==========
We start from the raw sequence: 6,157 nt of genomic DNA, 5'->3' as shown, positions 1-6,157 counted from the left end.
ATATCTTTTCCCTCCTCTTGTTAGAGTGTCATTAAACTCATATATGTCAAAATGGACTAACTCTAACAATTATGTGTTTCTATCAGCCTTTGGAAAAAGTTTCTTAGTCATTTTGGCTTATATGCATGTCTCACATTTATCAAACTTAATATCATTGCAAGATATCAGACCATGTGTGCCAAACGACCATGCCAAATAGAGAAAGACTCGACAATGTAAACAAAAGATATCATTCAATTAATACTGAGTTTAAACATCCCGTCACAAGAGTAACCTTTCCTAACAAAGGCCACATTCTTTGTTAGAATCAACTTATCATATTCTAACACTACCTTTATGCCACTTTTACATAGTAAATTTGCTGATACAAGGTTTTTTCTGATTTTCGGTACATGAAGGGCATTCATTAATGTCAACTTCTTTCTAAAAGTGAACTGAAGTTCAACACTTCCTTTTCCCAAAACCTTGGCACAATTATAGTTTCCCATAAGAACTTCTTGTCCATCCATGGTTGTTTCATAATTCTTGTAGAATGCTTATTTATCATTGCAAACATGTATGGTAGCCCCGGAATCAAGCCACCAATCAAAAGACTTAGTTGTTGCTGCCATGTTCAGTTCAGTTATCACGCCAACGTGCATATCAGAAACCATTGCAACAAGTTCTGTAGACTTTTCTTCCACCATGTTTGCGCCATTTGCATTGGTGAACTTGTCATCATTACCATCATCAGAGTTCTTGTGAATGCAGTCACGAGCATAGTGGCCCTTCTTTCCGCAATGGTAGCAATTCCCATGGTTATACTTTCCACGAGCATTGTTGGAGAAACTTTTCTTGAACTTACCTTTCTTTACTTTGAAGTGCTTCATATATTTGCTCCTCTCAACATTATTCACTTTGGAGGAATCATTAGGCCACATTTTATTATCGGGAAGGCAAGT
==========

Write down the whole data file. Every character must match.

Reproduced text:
We start from the raw sequence: 6,157 nt of genomic DNA, 5'->3' as shown, positions 1-6,157 counted from the left end.
ATATCTTTTCCCTCCTCTTGTTAGAGTGTCATTAAACTCATATATGTCAAAATGGACTAACTCTAACAATTATGTGTTTCTATCAGCCTTTGGAAAAAGTTTCTTAGTCATTTTGGCTTATATGCATGTCTCACATTTATCAAACTTAATATCATTGCAAGATATCAGACCATGTGTGCCAAACGACCATGCCAAATAGAGAAAGACTCGACAATGTAAACAAAAGATATCATTCAATTAATACTGAGTTTAAACATCCCGTCACAAGAGTAACCTTTCCTAACAAAGGCCACATTCTTTGTTAGAATCAACTTATCATATTCTAACACTACCTTTATGCCACTTTTACATAGTAAATTTGCTGATACAAGGTTTTTTCTGATTTTCGGTACATGAAGGGCATTCATTAATGTCAACTTCTTTCTAAAAGTGAACTGAAGTTCAACACTTCCTTTTCCCAAAACCTTGGCACAATTATAGTTTCCCATAAGAACTTCTTGTCCATCCATGGTTGTTTCATAATTCTTGTAGAATGCTTATTTATCATTGCAAACATGTATGGTAGCCCCGGAATCAAGCCACCAATCAAAAGACTTAGTTGTTGCTGCCATGTTCAGTTCAGTTATCACGCCAACGTGCATATCAGAAACCATTGCAACAAGTTCTGTAGACTTTTCTTCCACCATGTTTGCGCCATTTGCATTGGTGAACTTGTCATCATTACCATCATCAGAGTTCTTGTGAATGCAGTCACGAGCATAGTGGCCCTTCTTTCCGCAATGGTAGCAATTCCCATGGTTATACTTTCCACGAGCATTGTTGGAGAAACTTTTCTTGAACTTACCTTTCTTTACTTTGAAGTGCTTCATATATTTGCTCCTCTCAACATTATTCACTTTGGAGGAATCATTAGGCCACATTTTATTATCGGGAAGGCAAGT